75 | Max Tegmark on Reality, Simulation, and the Multiverse
We've talked a lot recently about the Many Worlds of quantum mechanics. That’s one kind of multiverse that physicists often contemplate. There is also the cosmological multiverse, which we talked about with Brian Greene. Today’s guest, Max Tegmark, has thought a great deal about both of those ideas, as well as a more ambitious and speculative one: the Mathematical Multiverse, in which we imagine that every mathematical structure is real, and the universe we perceive is just one such mathematical structure. And there’s yet another possibility, that what we experience as “reality” is just a simulation inside computers operated by some advanced civilization. Max has thought about all of these possibilities at a deep level, as his research has ranged from physical cosmology to foundations of quantum mechanics and now to applied artificial intelligence. Strap in and be ready for a wild ride.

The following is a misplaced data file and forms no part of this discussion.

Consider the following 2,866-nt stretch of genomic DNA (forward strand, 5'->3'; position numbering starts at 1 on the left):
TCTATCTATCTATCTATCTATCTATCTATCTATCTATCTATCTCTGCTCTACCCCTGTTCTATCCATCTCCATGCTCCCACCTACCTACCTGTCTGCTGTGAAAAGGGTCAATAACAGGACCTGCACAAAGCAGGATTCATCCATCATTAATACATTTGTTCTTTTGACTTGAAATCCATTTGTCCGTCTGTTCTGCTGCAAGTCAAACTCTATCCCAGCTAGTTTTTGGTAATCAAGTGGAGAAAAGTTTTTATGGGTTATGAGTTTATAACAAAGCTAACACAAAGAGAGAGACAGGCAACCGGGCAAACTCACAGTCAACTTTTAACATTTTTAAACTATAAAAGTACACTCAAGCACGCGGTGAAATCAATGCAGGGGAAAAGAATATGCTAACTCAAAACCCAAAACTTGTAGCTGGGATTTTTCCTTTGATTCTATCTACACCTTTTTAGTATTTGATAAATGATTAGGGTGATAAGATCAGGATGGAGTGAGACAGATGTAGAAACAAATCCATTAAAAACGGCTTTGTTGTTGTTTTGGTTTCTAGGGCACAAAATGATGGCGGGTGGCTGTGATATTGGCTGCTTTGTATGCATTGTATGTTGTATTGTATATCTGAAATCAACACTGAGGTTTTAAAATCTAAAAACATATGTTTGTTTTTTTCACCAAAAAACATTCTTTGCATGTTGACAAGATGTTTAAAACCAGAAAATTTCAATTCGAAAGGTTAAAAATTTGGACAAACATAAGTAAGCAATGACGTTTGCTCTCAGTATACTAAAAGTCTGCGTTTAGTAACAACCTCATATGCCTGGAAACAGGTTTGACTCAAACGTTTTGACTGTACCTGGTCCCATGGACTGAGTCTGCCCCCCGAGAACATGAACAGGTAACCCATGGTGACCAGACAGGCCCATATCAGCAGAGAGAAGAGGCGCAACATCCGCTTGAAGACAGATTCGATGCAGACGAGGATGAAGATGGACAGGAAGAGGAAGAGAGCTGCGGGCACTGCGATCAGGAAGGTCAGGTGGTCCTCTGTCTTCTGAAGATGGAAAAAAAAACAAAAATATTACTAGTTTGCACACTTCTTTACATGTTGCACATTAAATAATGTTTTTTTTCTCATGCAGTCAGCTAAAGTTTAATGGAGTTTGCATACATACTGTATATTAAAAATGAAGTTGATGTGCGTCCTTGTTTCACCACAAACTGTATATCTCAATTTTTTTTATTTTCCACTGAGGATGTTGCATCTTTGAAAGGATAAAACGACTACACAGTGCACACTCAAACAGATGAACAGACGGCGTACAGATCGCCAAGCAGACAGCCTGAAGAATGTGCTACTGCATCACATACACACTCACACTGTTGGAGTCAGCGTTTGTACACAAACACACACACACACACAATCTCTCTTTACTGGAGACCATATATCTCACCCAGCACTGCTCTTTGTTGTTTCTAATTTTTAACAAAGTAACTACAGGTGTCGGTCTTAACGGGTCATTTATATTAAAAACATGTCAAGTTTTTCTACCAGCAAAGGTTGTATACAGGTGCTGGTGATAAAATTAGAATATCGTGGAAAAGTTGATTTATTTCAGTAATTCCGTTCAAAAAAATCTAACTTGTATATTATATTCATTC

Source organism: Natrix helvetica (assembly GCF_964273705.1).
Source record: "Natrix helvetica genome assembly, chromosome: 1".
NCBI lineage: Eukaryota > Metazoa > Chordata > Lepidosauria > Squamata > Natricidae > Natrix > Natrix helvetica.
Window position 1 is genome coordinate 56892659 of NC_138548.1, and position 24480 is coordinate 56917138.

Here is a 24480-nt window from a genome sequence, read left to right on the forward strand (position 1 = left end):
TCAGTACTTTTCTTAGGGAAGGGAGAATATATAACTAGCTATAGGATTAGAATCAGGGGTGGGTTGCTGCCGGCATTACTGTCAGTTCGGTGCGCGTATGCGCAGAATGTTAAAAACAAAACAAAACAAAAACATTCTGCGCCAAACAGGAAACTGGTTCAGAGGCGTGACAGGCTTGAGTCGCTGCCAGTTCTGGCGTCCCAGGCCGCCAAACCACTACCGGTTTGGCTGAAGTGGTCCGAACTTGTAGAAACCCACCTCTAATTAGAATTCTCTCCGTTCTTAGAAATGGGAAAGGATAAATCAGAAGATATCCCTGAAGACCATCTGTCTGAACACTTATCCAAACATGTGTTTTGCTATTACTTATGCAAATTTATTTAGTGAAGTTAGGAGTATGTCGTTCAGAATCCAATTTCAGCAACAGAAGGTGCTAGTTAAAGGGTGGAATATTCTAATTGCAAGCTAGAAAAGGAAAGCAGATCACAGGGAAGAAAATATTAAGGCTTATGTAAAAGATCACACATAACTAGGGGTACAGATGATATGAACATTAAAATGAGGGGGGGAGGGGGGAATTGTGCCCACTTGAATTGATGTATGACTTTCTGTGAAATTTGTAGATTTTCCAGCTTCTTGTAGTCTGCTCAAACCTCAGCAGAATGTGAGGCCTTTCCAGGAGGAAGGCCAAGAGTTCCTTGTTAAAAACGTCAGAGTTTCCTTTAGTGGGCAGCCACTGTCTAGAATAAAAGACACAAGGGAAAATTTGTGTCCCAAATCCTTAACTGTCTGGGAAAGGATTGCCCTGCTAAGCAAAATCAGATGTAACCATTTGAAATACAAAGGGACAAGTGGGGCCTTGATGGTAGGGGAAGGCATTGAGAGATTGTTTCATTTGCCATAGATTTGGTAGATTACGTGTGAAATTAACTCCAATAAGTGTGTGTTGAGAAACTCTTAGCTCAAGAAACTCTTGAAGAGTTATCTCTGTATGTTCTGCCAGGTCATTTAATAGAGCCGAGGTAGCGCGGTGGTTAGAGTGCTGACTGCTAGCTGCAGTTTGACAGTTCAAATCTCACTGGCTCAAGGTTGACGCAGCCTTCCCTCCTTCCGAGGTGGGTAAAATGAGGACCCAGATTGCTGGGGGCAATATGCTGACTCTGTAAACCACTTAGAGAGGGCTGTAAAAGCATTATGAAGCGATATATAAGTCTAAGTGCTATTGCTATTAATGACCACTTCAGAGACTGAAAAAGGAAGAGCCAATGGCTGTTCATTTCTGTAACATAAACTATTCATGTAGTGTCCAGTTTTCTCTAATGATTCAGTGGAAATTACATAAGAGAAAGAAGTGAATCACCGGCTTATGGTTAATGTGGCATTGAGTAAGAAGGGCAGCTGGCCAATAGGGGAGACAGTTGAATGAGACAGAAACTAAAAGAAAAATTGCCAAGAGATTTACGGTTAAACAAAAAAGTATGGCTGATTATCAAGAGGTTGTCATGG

Max Tegmark received his Ph.D. in physics from the University of California, Berkeley. He is currently professor of physics at the Massachusetts Institute of Technology. He has played an important role analyzing data from large-scale structure and the cosmic microwave background. He is the author of Our Mathematical Universe and Life 2.0: Being Human in the Age of Artificial Intelligence. He is a co-founder of the Foundational Questions Institute and the Future of Life Institute.